A serial killer has the people of Pittsburgh on edge, and Detective Daniel Hayes and his hand-picked Special Assignment Squad are working feverishly to solve the case before more innocent lives are lost. But the killer proves to be a formidable foe, whose viciousness appears to be matched only by his ability to elude capture.
Throughout Small Talk, the reader is given glimpses into the mind of this cunning and sadistic murderer, an individual who seeks a face-to-face confrontation with his pursuers, a confrontation Daniel is only too willing to provide.
My Author Q & A
I see you were a high school English teacher for thirty years. That’s quite an accomplishment! Were you doing much writing during this time?
No, I wasn’t, mainly because I was too busy grading my students’ papers, along with doing the thousand-and-one other things involved with teaching. And to be honest, I really didn’t think of myself as a writer during those years.
What made you decide to take the plunge and publish your first book, The Backup Husband?
Pretty much just the desire to put my work out there, to see if it was as good as I hoped it was.
Why did you take the Indie route?
I’d written several books about a private detective named Jeremy Barnes, but my agent and I hadn’t been able to find a publisher for them. I knew how popular eBooks were becoming, so I thought I’d try that route.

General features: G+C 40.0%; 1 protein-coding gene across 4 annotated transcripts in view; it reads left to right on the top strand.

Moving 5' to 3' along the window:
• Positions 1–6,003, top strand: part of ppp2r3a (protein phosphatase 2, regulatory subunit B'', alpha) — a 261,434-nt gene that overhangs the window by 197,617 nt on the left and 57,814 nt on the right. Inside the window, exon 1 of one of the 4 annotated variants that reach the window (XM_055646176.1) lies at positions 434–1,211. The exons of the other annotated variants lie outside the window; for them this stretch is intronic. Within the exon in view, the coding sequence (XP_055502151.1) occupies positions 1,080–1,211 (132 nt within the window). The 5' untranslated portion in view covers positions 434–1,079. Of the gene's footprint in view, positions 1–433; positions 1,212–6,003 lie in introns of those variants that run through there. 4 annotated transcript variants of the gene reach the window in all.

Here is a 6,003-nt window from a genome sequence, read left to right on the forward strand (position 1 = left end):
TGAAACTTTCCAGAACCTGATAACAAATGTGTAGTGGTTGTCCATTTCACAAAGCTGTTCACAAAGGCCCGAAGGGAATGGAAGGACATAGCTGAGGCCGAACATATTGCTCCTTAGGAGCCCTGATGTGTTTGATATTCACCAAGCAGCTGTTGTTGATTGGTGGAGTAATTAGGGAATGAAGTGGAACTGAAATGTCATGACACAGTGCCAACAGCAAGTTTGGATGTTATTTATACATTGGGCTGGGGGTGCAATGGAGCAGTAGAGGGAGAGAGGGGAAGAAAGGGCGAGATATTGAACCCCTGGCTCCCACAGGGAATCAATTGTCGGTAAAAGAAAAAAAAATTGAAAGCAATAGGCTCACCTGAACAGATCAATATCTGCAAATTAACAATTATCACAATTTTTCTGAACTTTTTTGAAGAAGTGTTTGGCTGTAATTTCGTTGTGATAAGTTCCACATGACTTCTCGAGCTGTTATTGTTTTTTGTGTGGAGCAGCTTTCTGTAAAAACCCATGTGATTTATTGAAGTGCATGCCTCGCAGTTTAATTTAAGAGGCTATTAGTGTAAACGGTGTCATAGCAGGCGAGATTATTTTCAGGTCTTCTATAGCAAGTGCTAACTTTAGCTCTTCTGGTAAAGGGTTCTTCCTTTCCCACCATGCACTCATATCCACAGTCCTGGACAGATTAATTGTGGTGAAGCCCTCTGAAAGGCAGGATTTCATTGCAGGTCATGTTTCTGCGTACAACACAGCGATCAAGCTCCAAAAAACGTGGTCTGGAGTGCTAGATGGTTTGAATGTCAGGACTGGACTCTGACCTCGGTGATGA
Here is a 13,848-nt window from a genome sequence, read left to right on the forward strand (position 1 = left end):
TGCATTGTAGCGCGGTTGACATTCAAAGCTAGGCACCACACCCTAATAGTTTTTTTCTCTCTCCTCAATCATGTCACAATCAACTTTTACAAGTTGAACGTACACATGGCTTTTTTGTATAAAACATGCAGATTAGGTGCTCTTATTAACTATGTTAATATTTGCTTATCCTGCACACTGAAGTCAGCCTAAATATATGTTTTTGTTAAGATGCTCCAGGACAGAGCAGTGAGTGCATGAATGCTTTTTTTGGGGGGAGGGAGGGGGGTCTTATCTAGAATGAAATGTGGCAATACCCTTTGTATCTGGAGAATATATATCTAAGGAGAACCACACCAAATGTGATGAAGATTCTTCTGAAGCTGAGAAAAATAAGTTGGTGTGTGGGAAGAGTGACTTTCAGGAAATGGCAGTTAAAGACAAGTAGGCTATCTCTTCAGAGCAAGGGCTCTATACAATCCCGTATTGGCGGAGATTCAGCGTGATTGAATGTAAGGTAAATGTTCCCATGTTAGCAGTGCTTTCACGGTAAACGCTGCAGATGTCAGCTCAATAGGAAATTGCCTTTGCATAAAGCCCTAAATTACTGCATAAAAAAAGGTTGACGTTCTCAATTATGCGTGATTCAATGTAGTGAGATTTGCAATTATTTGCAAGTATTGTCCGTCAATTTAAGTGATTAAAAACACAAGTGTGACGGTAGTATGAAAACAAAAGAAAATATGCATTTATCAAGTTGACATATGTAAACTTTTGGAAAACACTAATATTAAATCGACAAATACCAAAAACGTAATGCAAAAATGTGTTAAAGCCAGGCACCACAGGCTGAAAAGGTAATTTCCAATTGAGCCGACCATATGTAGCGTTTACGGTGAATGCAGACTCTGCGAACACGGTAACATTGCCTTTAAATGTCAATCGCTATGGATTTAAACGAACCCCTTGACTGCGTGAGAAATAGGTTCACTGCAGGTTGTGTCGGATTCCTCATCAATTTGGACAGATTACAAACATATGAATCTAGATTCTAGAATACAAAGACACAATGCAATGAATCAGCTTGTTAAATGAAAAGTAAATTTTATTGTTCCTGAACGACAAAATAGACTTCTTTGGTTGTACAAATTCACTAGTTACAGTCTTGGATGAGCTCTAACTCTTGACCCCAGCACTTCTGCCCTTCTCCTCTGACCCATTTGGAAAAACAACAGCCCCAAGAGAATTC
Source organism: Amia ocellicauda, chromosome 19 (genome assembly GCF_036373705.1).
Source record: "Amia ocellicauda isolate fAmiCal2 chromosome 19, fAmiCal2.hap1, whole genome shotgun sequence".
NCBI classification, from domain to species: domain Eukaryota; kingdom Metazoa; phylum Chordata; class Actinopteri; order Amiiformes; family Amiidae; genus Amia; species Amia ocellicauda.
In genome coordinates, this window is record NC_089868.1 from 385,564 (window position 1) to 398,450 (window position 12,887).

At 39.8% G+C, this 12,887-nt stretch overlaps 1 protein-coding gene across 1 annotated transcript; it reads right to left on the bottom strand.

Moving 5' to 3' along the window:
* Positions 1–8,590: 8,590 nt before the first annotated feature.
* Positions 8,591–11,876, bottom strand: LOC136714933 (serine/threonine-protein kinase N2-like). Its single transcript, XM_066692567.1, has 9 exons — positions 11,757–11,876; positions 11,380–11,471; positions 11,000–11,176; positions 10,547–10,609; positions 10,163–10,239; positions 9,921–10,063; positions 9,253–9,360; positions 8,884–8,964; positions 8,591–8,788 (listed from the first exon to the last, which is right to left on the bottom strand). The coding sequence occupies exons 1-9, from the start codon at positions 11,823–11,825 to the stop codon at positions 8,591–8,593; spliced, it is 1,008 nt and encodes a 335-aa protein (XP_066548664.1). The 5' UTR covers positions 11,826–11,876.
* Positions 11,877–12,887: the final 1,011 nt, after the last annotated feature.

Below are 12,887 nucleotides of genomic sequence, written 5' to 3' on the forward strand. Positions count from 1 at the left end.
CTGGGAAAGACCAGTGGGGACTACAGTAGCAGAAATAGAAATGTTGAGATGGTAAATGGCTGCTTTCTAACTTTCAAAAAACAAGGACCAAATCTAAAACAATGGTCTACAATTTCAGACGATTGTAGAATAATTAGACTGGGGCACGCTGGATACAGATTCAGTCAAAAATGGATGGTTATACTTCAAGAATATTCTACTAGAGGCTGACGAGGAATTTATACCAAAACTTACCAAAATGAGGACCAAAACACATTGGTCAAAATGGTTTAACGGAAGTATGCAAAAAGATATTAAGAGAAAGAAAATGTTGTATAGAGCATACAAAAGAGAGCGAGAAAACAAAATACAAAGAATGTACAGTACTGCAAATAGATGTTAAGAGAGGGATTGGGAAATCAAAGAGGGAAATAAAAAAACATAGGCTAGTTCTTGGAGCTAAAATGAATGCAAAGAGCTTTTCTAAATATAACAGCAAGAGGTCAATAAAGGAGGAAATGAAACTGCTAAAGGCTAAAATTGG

The Backup Husband is a contemporary romance novel. Small Talk is about a serial killer. Was this a conscious decision to keep your book genre choices open?
No, not really. I’d had the idea for The Backup Husband floating around in my head for some time, and after I wrote it, I thought it might be the best book for my initial foray into the world of eBooks. My other books are all crime novels, and that’s the genre I most enjoy.
What kind of research did you do for Small Talk?
I was fairly knowledgeable about standard police procedures, but I had to do a lot of research into the technical aspects of the investigation by Daniel and his squad, things like facial recognition software, etc. I also had to educate myself about what can be learned at autopsy, which wasn’t my favorite part of the research for this book.
What would you say has been the most difficult thing about Indie publishing?
I knew next to nothing about Indie publishing, and at first, it seemed as though every time I learned something, that led to two or three other “somethings” I had to learn. It was very frustrating.
Are you currently working on a new book?
I’m finishing the final edit on One by One, the next case for Daniel and the Special Assignment Squad.
Do you have any advice for new Indie authors?
I would recommend that they educate themselves as much as possible about the world of Indie publishing, but even more important, try to find someone who already knows all this stuff and is willing to guide you through the process. When I decided to put The Backup Husband online, I had no idea what I was doing, which made for a long and arduous experience. With Small Talk, I’ve been lucky enough to have Susan Barton in my corner, making the whole process a delight.